A 10-member international task force of prominent analysts and former diplomats has warned that recommendations by a special commission on the Bush administration’s plans for Cuba, released last May, “will poorly serve U.S. interests in Cuba and the wider region”.
In an open letter to the commission’s co-chair, Secretary of State Colin Powell, the task force of the Inter-American Dialogue (IAD), a Washington-based think tank, charged that the report places a greater emphasis on ending the rule of President Fidel Castro than on ensuring a “peaceful” transition process, which has long been officially stated U.S. policy.
“The Commission’s report refers to a ‘peaceful transition’ in some instances, but the ‘expeditious end of the Castro dictatorship’ is used to describe the central objective of the U.S. government,” according to the letter, which noted further that “many sections of the report appear to anticipate violence”.
“Taken as a whole, the report suggests that the U.S. government regards the possibility of peaceful change in Cuba as subordinate to the larger goal of ending the Castro government,” the group said. “We believe that the relative priority needs to be reversed – and that a peaceful transition in Cuba should remain the fundamental goal of U.S. policy.”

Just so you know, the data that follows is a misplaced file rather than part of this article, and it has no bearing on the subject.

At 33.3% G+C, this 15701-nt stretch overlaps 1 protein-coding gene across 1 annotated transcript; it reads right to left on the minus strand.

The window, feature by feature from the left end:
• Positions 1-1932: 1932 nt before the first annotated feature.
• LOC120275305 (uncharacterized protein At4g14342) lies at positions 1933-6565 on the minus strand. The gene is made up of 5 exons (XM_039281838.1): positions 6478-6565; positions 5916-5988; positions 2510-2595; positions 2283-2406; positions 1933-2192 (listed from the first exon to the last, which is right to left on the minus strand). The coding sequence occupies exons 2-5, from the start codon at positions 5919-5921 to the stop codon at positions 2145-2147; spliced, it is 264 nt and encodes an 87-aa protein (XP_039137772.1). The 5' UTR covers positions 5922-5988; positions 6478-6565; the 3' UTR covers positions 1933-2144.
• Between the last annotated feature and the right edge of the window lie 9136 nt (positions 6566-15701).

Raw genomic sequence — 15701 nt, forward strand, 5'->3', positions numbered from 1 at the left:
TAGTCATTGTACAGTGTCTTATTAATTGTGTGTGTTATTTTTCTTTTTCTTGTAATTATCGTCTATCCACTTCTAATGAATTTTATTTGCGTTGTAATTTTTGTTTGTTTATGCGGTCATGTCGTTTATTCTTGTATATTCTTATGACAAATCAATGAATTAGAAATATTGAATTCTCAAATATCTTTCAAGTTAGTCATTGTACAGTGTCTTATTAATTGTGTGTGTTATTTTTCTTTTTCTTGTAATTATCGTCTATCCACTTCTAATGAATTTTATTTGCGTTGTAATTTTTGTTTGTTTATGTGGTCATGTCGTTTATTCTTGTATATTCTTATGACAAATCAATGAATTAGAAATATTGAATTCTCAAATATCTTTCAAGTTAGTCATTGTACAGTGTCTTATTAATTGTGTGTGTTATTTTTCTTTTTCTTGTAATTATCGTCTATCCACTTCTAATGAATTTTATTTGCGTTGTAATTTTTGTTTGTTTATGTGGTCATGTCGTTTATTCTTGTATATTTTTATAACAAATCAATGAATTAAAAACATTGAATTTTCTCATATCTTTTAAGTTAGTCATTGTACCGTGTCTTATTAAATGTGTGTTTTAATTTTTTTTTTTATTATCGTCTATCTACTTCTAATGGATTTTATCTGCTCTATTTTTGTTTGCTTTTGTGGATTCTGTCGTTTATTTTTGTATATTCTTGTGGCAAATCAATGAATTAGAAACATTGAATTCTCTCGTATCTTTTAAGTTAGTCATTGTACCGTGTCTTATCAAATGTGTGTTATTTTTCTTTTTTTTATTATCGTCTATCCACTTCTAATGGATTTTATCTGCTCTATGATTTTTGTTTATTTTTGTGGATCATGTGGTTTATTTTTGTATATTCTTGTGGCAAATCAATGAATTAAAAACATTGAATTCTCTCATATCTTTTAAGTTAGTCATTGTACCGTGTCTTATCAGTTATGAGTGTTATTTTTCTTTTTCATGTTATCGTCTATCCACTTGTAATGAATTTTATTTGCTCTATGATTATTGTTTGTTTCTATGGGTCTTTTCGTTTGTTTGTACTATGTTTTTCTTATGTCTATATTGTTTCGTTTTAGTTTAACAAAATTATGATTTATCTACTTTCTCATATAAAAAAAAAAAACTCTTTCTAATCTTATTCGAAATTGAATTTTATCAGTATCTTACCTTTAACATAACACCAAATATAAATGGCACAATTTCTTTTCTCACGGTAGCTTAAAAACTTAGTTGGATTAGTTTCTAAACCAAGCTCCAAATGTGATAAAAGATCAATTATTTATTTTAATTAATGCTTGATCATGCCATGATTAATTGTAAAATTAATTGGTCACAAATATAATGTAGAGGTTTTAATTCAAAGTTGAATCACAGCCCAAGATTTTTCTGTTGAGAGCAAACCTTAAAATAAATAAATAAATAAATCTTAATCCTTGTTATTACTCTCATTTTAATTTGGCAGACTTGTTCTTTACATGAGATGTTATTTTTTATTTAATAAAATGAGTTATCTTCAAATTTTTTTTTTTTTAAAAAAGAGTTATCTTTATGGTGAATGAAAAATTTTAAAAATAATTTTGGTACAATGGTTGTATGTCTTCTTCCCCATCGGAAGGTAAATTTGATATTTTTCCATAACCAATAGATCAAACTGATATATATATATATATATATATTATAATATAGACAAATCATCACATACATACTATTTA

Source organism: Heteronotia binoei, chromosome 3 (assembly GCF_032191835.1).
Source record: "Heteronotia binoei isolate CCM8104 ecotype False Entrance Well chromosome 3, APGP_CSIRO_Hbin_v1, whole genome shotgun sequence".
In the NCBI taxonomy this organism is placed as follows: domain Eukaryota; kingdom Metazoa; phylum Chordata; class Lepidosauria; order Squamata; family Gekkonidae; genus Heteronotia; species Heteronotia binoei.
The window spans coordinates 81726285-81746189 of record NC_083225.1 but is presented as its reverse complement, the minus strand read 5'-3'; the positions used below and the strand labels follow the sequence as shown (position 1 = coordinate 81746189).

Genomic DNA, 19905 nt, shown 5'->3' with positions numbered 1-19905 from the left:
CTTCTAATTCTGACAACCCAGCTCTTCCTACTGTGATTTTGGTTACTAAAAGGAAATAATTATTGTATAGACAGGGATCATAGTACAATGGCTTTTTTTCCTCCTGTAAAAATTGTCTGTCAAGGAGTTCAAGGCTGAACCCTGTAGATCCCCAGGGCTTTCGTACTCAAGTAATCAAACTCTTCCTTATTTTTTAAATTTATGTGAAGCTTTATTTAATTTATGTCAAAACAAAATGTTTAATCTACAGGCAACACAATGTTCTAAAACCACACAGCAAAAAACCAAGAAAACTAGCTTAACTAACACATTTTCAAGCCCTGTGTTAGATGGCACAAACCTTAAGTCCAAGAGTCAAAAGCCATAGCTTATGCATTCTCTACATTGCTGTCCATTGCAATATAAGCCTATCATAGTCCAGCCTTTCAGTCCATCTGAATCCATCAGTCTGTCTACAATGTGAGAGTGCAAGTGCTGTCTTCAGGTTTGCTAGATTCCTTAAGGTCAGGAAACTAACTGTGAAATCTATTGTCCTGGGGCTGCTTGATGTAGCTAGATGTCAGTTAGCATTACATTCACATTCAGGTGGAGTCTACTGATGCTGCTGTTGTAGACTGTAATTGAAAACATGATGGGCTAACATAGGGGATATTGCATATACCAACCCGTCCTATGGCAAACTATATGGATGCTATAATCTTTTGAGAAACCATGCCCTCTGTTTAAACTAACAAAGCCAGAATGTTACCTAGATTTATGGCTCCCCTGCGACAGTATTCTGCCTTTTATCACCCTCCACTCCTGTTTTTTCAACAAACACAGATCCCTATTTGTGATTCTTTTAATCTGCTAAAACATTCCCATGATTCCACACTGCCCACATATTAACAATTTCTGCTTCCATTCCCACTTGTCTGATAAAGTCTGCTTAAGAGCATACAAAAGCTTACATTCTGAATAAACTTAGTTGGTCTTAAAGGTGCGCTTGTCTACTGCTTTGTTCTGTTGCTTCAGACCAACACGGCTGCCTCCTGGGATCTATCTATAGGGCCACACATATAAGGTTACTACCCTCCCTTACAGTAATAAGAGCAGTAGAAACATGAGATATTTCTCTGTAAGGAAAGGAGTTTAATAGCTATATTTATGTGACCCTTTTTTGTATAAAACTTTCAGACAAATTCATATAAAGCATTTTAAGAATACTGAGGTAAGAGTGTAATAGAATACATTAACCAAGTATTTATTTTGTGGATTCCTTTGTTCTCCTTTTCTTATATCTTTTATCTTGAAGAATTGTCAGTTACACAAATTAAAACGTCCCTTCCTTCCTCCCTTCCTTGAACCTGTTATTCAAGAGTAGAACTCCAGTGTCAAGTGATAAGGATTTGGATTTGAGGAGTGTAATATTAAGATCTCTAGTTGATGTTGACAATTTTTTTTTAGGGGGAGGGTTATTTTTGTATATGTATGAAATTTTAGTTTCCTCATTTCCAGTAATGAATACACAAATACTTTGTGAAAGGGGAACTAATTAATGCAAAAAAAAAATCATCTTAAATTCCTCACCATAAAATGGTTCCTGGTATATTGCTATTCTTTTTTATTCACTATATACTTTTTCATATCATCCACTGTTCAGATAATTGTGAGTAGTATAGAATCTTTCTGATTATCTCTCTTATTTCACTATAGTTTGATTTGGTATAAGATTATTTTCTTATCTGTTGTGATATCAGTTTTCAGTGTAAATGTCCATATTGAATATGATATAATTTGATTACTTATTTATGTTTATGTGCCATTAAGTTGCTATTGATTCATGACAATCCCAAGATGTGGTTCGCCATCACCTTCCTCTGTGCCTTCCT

“Abandoning that commitment [to a peaceful transition] would represent a dramatic and unfortunate change in U.S. policy,” stressed the letter, whose signers included former top U.S. policymakers on Latin America in both Republican and Democratic administrations.
The letter – which was also signed by Shahid Javed Burki, former World Bank vice president for Latin America; former Canadian Foreign Minister Barbara McDougall; and former Swedish Amb. Pierre Schori – comes amid an intensification of the U.S. presidential campaign in which Florida, home to most U.S. Cuban-Americans, is considered a key “swing state” that could well decide the election outcome, just as it did four years ago.